After nearly a week of contentious, on-again, off-again negotiations, Gov. Mike DeWine and House and Senate leaders agreed today to a compromise that bridges the differences between the governor’s original proposal and the House-passed and Senate-passed versions of the state transportation budget, House Bill 62. The compromise proposal will be voted on later today by the full House and Senate.
Though there were numerous policy differences between the different versions of HB 62, the primary sticking point was how much to increase the gasoline and diesel fuel tax rates. Both are currently at 28 cents and were last raised in 2005. The agreement will result in a gas tax increase of 10.5 cents, bringing the total tax to 38.5 cents, and a diesel tax increase of 19 cents, bringing the total tax on diesel to 47 cents. Both increases will become effective on July 1, 2019.
While the Ohio Chamber supported the governor’s call for a meaningful increase in the gas tax in order to adequately and reliably fund Ohio’s transportation system, we also strongly objected to establishing different rates for gas and diesel fuel. So we’re disappointed that the governor and the legislature agreed to a diesel tax increase that’s nearly double the gas tax increase.
Diesel fuel powers our economy, because it’s what the trucks that deliver Ohio-made products to market run on. A 19 cent increase on diesel will move Ohio well past the state average of 30.2 cents of tax per gallon and leave us with the sixth highest tax rate on diesel fuel in the country. This does not make Ohio more competitive and will be damaging to Ohio’s economy and to our businesses. Increased fuel costs lead to higher costs at every point on the supply chain, and businesses will need to look for other costs to cut or raise the prices they charge their customers. Eventually, consumers will feel the pinch, too.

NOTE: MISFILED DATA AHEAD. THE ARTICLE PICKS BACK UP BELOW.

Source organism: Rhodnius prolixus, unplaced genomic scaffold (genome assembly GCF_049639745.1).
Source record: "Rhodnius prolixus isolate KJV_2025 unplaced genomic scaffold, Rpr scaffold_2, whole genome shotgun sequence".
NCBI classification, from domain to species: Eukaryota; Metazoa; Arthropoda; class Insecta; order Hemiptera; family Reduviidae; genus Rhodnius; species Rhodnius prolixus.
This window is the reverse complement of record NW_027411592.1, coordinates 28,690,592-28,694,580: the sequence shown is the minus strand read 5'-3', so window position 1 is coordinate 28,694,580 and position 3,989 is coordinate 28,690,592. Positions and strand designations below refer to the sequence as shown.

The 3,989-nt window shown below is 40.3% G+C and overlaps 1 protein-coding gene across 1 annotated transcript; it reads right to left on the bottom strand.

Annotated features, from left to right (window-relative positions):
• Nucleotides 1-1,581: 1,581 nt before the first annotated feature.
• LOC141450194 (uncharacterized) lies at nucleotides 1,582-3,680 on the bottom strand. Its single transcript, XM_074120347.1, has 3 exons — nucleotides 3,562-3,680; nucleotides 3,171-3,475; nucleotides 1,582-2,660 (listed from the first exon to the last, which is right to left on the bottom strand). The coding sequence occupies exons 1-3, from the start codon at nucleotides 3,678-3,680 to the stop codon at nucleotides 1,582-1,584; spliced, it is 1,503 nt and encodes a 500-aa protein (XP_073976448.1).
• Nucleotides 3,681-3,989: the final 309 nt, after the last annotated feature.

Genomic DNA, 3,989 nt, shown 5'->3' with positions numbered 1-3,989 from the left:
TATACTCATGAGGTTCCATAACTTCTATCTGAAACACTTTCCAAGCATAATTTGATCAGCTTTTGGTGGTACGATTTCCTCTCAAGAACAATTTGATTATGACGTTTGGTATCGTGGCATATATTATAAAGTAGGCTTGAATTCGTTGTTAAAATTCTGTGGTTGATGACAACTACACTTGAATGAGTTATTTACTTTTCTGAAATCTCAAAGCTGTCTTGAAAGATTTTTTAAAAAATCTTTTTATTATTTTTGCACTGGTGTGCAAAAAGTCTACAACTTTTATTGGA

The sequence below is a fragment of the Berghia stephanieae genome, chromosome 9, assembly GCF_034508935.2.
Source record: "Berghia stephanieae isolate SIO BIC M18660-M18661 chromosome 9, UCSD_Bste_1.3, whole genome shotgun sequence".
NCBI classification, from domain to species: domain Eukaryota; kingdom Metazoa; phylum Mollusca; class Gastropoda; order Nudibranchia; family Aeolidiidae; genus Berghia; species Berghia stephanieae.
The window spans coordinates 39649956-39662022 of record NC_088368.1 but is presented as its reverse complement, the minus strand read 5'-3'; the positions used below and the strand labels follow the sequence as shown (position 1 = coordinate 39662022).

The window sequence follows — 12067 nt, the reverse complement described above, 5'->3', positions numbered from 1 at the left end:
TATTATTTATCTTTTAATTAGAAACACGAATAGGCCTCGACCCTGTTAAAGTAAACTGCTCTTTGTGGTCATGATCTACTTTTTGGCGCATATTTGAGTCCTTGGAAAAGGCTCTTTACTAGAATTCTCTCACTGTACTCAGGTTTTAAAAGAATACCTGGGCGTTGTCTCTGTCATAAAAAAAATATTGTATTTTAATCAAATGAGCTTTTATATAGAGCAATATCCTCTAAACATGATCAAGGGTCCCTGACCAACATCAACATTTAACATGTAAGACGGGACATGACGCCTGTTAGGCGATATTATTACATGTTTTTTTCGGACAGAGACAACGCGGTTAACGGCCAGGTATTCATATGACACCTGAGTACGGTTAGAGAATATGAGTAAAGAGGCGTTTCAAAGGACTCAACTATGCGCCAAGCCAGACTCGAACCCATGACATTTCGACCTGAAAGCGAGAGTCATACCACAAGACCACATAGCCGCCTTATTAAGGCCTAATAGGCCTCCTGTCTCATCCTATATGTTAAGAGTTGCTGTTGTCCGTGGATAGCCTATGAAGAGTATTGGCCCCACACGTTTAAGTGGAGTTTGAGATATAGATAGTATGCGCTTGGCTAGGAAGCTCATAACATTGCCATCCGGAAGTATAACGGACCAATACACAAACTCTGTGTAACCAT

The Ohio Chamber also advocated that all users of the transportation system should assist in paying for the construction, maintenance, and repair of the roadways, and HB 62 does include a new fee for those users not currently paying fuel taxes. However, the fee – $200 per year on electric vehicles and $100 on hybrids – may be too high and could have the effect of deterring the adoption of these relatively new products.
Adequate funding of Ohio’s roads, bridges, and other transportation infrastructure needs is vital to the health of our economy. Unfortunately, the final version of HB 62 puts the burden disproportionately on Ohio businesses.
For a .pdf summary of the legislation, click here.